We often see people reviewing their courses via a test LMS but forgetting to engage with the LMS on which they’ll actually deliver their content. Just as browsers sometimes treat web standards in slightly different ways, SCORM and xAPI implementation can vary across different LMSs. For example, SCORM may require a character limit on a certain field. In one LMS, you may be given an error that flags the character issue, but in another, you may receive a confusing general message.

The challenge of testing for multiple user environments

Clearly, all creators will benefit from an awareness of the disparities created by different user environments. As you test each option, ask yourself: does my content still achieve my desired learning outcome? And is it more or less effective in certain formats?

What should be clear from this list is that it would be impractical to test for every permutation of every device, browser, operating system, and LMS that could be used to access a course. The important thing is to make sure that you have a set of test devices that are representative of your end-user group. Not sure which devices fit the bill? Take advantage of existing user data or survey your learners to find out what you need to test with thoroughness and integrity.

Building great courses involves spinning a lot of plates. Our how-to guides are here to help:

‘How to deliver multiple versions of an eLearning course to different learner groups’

Overlooking divergent user journeys

A common mistake organizations make when testing is to individually check each content unit via the contextless list of screens in their editor. Once these all look correct, they’ll congratulate themselves on a job well done. Here’s the problem: though this approach covers every screen in the course, it doesn’t account for all the possible journeys and paths through the content.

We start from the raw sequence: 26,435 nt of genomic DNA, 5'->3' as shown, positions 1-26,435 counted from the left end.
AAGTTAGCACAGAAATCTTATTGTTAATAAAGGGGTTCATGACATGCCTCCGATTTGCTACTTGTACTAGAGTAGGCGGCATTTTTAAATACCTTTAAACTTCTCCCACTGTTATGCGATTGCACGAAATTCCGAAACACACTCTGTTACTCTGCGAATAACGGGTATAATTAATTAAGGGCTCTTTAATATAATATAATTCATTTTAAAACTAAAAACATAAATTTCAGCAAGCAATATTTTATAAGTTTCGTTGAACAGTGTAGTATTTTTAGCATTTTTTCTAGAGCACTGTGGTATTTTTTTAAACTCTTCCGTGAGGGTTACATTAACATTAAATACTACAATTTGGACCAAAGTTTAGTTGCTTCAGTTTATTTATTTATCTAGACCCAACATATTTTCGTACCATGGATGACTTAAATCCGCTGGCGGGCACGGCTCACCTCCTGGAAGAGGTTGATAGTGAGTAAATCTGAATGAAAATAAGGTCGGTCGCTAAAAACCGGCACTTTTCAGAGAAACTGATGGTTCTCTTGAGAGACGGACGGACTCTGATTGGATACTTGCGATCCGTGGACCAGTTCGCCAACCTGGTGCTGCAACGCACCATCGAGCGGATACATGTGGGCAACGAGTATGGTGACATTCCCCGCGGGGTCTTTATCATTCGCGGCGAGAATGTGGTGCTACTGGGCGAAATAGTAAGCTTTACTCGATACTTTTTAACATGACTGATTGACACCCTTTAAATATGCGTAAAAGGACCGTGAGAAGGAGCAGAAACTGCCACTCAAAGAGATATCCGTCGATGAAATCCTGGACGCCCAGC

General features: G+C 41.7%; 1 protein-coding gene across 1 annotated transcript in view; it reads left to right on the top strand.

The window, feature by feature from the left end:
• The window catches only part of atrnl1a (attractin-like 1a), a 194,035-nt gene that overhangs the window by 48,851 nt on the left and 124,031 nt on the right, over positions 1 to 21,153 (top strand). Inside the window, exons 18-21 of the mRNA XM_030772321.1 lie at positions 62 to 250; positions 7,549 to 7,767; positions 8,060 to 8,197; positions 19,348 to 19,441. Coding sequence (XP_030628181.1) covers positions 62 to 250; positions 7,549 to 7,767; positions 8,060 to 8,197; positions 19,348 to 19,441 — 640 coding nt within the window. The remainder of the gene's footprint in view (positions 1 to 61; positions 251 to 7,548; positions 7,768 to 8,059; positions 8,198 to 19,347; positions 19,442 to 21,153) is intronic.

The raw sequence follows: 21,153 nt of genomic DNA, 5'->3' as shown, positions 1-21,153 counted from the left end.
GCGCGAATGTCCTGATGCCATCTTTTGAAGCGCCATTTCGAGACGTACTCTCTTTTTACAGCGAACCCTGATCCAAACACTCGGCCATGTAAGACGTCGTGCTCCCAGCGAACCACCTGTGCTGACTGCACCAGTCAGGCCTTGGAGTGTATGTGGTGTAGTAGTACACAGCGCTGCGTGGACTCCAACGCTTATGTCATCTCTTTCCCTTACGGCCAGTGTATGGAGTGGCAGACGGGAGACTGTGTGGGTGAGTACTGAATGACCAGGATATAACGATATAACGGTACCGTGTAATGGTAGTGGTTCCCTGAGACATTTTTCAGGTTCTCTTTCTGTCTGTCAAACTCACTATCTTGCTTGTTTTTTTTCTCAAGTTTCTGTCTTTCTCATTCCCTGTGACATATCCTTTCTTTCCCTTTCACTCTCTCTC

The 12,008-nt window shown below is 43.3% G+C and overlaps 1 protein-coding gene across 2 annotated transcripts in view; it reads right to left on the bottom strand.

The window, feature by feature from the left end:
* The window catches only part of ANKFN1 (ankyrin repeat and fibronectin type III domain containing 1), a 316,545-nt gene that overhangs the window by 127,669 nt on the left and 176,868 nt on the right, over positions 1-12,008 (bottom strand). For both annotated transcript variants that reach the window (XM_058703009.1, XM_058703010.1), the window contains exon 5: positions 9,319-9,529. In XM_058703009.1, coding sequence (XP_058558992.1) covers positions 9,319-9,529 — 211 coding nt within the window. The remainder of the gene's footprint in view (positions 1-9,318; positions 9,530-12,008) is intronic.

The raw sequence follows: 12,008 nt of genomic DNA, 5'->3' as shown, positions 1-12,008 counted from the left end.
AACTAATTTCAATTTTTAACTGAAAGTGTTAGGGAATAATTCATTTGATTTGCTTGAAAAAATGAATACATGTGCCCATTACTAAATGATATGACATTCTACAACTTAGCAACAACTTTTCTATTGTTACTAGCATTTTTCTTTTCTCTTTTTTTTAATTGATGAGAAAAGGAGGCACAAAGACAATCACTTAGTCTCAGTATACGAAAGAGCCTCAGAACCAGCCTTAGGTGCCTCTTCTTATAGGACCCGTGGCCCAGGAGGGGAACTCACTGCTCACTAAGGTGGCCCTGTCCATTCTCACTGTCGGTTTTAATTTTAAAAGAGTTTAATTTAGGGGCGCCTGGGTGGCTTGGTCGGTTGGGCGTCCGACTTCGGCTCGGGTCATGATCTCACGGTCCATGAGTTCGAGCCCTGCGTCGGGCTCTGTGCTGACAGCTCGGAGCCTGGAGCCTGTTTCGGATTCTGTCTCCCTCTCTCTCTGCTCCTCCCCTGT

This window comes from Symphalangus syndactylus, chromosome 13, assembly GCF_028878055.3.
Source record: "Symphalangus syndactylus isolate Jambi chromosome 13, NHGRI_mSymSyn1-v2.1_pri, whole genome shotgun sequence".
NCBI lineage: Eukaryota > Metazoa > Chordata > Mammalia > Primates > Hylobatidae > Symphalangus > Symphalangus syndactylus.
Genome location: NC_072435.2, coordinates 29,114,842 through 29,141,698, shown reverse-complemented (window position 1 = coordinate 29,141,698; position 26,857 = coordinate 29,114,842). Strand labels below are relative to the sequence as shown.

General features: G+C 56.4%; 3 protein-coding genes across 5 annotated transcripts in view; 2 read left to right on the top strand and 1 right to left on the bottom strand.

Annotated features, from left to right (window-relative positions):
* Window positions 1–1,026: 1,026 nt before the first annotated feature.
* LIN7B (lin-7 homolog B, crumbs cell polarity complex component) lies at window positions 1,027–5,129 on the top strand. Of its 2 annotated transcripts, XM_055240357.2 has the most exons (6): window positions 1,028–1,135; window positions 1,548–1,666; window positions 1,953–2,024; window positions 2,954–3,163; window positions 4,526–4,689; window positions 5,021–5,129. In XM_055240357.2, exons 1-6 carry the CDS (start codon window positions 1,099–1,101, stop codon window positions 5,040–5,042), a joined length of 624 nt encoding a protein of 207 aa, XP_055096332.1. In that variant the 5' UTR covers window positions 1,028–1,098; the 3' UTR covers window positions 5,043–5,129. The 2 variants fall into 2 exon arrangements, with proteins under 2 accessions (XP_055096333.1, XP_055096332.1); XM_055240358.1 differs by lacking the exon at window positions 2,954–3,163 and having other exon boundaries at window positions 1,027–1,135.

If you’re using any form of question logic, you’re often sending learners through diverging paths when they answer a question in different ways. It’s important to test each and every one of these paths to ensure that every learner gets the experience you intend for them to have. Omitting a given journey, or even a number of journeys, can cause unexpected issues to emerge at late stages of the course creation process.

Skipping instant previews

When you’re pressed for time, it can be tempting to skip the preview process as you build your content. This is an understandable omission for time-poor learning designers. After all, in-tool previews aren’t a substitute for that all-important final review within your LMS. However, that doesn’t mean previews aren’t a useful time-saving device.

By taking a glance at how your eLearning content is looking as you build the site, you’ll have the valuable opportunity to nip any obvious mistakes in the bud. Plus, the right authoring tool will allow for instant previews, helping you to finesse your course layout in real time.